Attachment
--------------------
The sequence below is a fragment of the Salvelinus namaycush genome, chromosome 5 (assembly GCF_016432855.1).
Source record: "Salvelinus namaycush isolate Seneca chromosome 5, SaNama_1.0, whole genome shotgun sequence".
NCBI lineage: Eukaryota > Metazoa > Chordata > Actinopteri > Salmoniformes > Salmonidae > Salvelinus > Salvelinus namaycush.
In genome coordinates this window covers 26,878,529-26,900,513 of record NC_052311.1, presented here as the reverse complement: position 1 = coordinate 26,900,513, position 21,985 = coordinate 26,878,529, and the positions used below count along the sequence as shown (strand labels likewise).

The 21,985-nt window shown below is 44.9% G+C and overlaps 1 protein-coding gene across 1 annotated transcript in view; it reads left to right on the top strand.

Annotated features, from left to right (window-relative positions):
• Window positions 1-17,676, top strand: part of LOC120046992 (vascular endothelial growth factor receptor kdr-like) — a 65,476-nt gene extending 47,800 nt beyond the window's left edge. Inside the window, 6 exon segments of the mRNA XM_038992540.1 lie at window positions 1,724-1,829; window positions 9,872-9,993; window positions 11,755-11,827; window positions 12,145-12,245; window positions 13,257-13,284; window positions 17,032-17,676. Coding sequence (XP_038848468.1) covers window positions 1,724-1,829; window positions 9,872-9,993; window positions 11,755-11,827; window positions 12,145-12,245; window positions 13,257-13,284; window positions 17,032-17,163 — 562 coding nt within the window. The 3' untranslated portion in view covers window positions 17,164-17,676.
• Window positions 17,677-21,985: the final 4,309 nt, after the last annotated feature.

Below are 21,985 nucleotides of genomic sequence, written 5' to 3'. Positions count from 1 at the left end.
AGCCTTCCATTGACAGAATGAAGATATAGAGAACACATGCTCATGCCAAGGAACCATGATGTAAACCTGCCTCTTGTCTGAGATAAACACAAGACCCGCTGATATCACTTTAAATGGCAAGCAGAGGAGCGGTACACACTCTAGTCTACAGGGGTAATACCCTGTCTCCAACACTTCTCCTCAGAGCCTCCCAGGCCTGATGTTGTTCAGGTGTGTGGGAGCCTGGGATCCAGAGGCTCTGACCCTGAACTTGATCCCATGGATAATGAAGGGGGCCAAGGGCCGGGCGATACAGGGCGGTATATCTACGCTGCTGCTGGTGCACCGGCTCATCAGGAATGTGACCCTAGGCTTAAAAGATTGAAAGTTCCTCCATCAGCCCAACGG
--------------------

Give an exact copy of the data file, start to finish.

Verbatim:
The sequence below is a fragment of the Salvelinus namaycush genome, chromosome 5 (assembly GCF_016432855.1).
Source record: "Salvelinus namaycush isolate Seneca chromosome 5, SaNama_1.0, whole genome shotgun sequence".
NCBI lineage: Eukaryota > Metazoa > Chordata > Actinopteri > Salmoniformes > Salmonidae > Salvelinus > Salvelinus namaycush.
In genome coordinates this window covers 26,878,529-26,900,513 of record NC_052311.1, presented here as the reverse complement: position 1 = coordinate 26,900,513, position 21,985 = coordinate 26,878,529, and the positions used below count along the sequence as shown (strand labels likewise).

The 21,985-nt window shown below is 44.9% G+C and overlaps 1 protein-coding gene across 1 annotated transcript in view; it reads left to right on the top strand.

Annotated features, from left to right (window-relative positions):
• Window positions 1-17,676, top strand: part of LOC120046992 (vascular endothelial growth factor receptor kdr-like) — a 65,476-nt gene extending 47,800 nt beyond the window's left edge. Inside the window, 6 exon segments of the mRNA XM_038992540.1 lie at window positions 1,724-1,829; window positions 9,872-9,993; window positions 11,755-11,827; window positions 12,145-12,245; window positions 13,257-13,284; window positions 17,032-17,676. Coding sequence (XP_038848468.1) covers window positions 1,724-1,829; window positions 9,872-9,993; window positions 11,755-11,827; window positions 12,145-12,245; window positions 13,257-13,284; window positions 17,032-17,163 — 562 coding nt within the window. The 3' untranslated portion in view covers window positions 17,164-17,676.
• Window positions 17,677-21,985: the final 4,309 nt, after the last annotated feature.

Below are 21,985 nucleotides of genomic sequence, written 5' to 3'. Positions count from 1 at the left end.
AGCCTTCCATTGACAGAATGAAGATATAGAGAACACATGCTCATGCCAAGGAACCATGATGTAAACCTGCCTCTTGTCTGAGATAAACACAAGACCCGCTGATATCACTTTAAATGGCAAGCAGAGGAGCGGTACACACTCTAGTCTACAGGGGTAATACCCTGTCTCCAACACTTCTCCTCAGAGCCTCCCAGGCCTGATGTTGTTCAGGTGTGTGGGAGCCTGGGATCCAGAGGCTCTGACCCTGAACTTGATCCCATGGATAATGAAGGGGGCCAAGGGCCGGGCGATACAGGGCGGTATATCTACGCTGCTGCTGGTGCACCGGCTCATCAGGAATGTGACCCTAGGCTTAAAAGATTGAAAGTTCCTCCATCAGCCCAACGG